South Korean President Park Geun-hye urged North Korea Friday not to hurt the feelings of families separated by the 1950-53 Korean War, after the communist country threatened to backtrack on its agreement to hold reunions later this month.
The two Koreas agreed Wednesday to stage a new round of reunions at Mount Kumgang, a scenic resort on North Korea's east coast, from Feb. 20-25. A day later, however, North Korea demanded Seoul cancel its annual military drills with Washington, warning it may call off the planned reunions.
"North Korea should not leave a large wound in the hearts of the separated families again," Park said during a meeting at the presidential office with senior officials from across the government, military and civil society.
"I hope that by carrying out the reunions well, we will open the path to (improved) inter-Korean relations and move toward a new Korean Peninsula of peace and joint development."
Park stressed that action is more important than words in inter-Korean ties, saying South Korea should not let down its guard despite Pyongyang's recent peace overtures.
Her remarks were an apparent reference to North Korea's track record of making peace gestures and then launching provocations.
"We must deter North Korea's provocations by maintaining firm readiness, and if it carries out a provocation, resolutely punish it," Park said.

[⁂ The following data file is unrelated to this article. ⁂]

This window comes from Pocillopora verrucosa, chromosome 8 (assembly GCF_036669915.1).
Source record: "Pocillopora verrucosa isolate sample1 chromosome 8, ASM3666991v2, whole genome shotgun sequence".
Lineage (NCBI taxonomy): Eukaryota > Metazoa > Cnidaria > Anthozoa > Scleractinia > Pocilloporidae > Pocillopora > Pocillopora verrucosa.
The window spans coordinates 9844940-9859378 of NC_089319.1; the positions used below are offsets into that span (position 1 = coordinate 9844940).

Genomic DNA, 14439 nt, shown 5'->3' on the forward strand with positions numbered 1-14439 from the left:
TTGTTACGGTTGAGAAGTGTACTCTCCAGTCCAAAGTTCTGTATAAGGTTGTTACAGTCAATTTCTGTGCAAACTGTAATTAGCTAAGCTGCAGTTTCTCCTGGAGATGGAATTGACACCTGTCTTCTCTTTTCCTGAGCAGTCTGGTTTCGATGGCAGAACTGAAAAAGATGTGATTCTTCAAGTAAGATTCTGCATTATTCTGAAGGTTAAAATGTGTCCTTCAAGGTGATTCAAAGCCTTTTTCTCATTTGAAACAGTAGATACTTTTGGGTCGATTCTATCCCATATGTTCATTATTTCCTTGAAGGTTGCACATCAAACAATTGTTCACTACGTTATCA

She also stressed the importance of keeping a combined defense posture among the government, military, police and civil society especially in the face of rising tensions over territorial and shared history issues in Northeast Asia.
Raising a toast, Park quoted the Latin adage, "Si vis pacem, para bellum," which means, "If you want peace, prepare for war."
"This saying is not intended to promote war, but rather peace," she said.
Park, who made a state visit to Switzerland last month, took the European country as an example of how a strong public sense of national security can defend a nation even in unfavorable conditions.
"Switzerland is a small country and a permanently neutral nation, but because its people have a strong awareness of national security, no one meddles with it." (Yonhap News)